Merlot. The underestimated wine grape. The grape which stands alone. While most of us shun wines of Merlot, many of us fail to recognize that it is often the grape blended with some of our favorite red wines. Found in most Cabernet Sauvignon blends along with Cabernet Franc, it is the wine of this fruit which has the ability to soften such blends, even out tannin structure and add another layer of earthiness, fruit, structure and perfume. A 100% Merlot wine in itself however, should not be pushed aside. People are looking for wines which have been forgotten, wines perhaps they have not given a second look to in the past and Merlot is one of such wines.
The grape is one of the five Bordeaux grapes. For educational purposes, the other four are: Cabernet Sauvignon, Cabernet Franc, Malbec and Petit Verdot. In the region of Bordeaux, Merlot is not only used as a blending grape, but is the predominant grape used in making many well-recognized blends. Here are some labels you might recognize:
- Le Pin
These are producers who happen to make some of the most expensive Merlot wines in the world. They do not shun Merlot, they celebrate it.
Merlot is grown in many parts of the world from the Northern to Southern hemisphere in many winemaking countries of the world: United States, France, Spain, Italy, Argentina, Chile, South Africa, Australia, New Zealand and many others. While it may be one grape, there are at least a couple styles of Merlot within the two main categories.
In the New World, meaning many of the countries who make wine outside of Europe, Merlot wine tends to have a more youthful appeal. The wines are often very intense, close to opaque and jammy hues. The palate of Merlot from parts of the New World can often be consumed when the wine is young and they are known for fruity aromatics and fruity flavors with very soft tannin structure. This style of wine is often because the grapes are harvested much later than in the Old World. With longer hang time, grapes produce more sugar and with the proper cooler evenings, this allows for the fruit to showcase more full and mature fruit nuances as plum, blackberries and strawberries. Most of these wines are full-bodied, however some lighter styles can be found from cooler regions, such as those from New Zealand and some regions in Chile or Patagonia Argentina.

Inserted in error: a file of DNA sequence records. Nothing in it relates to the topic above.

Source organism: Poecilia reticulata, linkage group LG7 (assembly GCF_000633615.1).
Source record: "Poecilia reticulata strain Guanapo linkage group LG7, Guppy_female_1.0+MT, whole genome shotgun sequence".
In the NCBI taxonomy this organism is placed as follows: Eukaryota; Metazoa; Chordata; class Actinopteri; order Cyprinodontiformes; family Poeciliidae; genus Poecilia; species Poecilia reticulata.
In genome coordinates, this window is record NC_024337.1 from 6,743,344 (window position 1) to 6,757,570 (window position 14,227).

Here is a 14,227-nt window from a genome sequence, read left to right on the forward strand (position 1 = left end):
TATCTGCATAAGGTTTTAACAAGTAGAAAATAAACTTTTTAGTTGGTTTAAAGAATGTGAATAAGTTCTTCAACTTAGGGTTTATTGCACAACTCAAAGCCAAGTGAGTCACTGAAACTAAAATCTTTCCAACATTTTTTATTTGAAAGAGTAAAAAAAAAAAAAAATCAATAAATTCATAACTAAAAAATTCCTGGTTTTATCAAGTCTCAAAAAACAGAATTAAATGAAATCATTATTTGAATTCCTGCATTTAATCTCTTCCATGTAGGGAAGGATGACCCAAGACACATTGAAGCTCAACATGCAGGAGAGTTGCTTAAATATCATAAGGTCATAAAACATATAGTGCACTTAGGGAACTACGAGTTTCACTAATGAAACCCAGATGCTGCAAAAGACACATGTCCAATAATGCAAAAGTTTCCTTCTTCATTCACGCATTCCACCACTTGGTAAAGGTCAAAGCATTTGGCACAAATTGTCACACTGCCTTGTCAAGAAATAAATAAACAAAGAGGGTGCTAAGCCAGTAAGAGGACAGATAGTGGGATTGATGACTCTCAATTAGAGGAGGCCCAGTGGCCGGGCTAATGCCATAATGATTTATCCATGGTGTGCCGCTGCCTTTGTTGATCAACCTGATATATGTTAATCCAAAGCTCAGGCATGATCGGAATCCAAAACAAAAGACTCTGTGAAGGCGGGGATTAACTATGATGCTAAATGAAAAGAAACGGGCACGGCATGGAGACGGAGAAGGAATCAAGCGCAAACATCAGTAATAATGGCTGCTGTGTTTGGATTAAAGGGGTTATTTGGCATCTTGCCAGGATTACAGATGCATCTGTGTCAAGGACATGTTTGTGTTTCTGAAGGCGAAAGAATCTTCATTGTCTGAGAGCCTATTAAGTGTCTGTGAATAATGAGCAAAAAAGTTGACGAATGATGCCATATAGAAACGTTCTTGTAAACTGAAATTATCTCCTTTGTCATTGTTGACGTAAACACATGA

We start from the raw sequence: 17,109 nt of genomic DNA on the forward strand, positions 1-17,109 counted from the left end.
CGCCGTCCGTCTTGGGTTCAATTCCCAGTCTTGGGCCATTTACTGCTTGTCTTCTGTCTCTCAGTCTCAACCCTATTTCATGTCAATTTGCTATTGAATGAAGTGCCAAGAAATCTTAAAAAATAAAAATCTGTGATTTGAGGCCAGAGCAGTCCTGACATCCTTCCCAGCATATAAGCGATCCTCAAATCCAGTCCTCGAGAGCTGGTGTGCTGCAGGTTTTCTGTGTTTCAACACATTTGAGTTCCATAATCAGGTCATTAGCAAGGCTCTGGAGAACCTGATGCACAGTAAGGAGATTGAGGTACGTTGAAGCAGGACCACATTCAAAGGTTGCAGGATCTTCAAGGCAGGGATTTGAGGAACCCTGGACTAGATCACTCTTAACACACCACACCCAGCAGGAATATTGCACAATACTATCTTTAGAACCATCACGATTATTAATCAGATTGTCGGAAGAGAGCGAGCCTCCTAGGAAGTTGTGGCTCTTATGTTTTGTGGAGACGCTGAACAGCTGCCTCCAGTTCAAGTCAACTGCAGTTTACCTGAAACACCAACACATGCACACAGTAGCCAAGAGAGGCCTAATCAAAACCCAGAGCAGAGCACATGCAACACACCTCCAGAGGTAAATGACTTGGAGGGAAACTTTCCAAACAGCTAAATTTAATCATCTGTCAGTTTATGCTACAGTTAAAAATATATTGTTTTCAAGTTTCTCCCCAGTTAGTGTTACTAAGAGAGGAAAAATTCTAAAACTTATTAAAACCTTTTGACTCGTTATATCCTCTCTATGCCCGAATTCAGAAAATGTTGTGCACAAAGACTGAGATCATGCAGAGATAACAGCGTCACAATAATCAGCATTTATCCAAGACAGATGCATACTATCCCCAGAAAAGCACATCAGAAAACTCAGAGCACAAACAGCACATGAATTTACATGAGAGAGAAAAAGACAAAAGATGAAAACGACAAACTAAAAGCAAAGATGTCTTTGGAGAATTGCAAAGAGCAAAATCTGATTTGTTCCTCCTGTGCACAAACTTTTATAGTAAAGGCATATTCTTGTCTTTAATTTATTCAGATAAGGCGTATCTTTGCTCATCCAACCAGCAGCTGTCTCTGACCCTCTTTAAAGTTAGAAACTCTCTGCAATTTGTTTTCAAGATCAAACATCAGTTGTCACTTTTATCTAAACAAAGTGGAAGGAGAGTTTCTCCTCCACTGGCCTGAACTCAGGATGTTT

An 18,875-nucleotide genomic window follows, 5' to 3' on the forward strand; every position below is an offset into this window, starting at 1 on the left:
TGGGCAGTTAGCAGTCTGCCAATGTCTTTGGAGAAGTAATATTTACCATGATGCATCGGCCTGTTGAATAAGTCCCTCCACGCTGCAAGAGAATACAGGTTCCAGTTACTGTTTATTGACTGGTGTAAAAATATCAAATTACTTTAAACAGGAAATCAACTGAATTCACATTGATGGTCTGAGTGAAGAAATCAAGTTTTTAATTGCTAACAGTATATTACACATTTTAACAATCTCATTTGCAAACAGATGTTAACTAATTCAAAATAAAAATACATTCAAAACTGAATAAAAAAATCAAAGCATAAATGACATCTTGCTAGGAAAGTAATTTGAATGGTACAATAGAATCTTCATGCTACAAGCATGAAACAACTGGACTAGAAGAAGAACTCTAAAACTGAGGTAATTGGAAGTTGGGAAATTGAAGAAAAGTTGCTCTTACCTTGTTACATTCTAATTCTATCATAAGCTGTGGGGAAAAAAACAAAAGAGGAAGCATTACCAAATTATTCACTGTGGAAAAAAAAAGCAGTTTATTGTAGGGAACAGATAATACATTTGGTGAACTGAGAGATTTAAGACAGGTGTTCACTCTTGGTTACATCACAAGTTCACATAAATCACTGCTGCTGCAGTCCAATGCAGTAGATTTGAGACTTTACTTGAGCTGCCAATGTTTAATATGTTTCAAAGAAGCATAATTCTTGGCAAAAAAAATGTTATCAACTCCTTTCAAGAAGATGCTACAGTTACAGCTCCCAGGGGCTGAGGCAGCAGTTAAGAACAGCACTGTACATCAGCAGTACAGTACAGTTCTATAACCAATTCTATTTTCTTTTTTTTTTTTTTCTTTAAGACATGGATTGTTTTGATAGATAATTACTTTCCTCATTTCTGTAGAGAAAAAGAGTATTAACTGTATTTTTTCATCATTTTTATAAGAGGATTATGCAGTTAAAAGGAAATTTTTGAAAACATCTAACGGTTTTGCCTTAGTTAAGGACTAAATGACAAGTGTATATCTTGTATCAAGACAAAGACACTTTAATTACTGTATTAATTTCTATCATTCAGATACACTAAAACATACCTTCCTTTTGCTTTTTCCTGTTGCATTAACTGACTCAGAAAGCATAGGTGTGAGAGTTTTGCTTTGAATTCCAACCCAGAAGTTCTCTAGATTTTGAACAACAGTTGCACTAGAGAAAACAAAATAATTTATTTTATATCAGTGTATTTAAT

Merlot wine from the Old World, those winemaking countries from Europe-France, Spain, Italy, etc-craft their wine in a different manner. Not only is their climate different, but so are the ways in which they make wine. They often follow very old and traditional means in the way they craft wines and they tend to be more of ‘rustic’ styles. In Europe, especially in France, many of their wines, including Merlot, are focused on their terroir. The concept of terroir not only includes sometimes a unique composition of soil, but also the climate, the manner in which the vineyards are managed and the way in which these elements are translated into the finished product. The fruit in these parts of the world is also harvested in a different manner. Whereas in the New World much of their grapes are left on the vine until the maximum amount of sugar can be matured in the fruit, many winemakers in the Old World take a different approach in how they perceive their fruit as ‘mature’.
In the case of France and other countries of Europe, it is the balance of acidity versus sugar which is most important. As sugar increases, acidity decreases and it is important for them to have a balance of both. This allows the fruit the ability to present nuances from the soil and their environment. It could be said that Old World style Merlot is more savory than their counterparts. Unlike many Merlot wines from the New World, Old World wines often need some aging before they are palatable or able to be consumed in enjoyment and to their utmost potential. Tannins in these wines can be quite harsh, which aging can soften , though sometimes decanting the wine a couple hours before service of a younger wine may help.
Regardless of your tastes, Merlot wine is one worth savoring and a second look. Often all it takes is a little planning, some education of one’s palate via a wine glass and a good meal.
ABOUT THE AUTHOR
Christie Kiley, International Sommelier and Chef, has over a decade of experience in both restaurants and wineries. She began working kitchens under talented chefs. Nights off from the kitchen, she would work at the same restaurant as a server. Her passion for food grew into the wine industry. She has worked wine harvests in Napa, learning the nature of the product from soil to bottling. Working the back- and front-of-the-house in restaurants and wineries in sales, and as a food and wine educator, has given Christie an in-depth knowledge in both food and wine throughout many aspects. She currently lives in Buenos Aires, where she has just received her International Sommelier Certificate from the Escuela de Argentina Sommeliers (EAS) after two years of study. She works as a wine and food writer and Sommelier at a boutique hotel in Palermo where you can catch her most nights of the week entertaining guests with her unique wine tastings.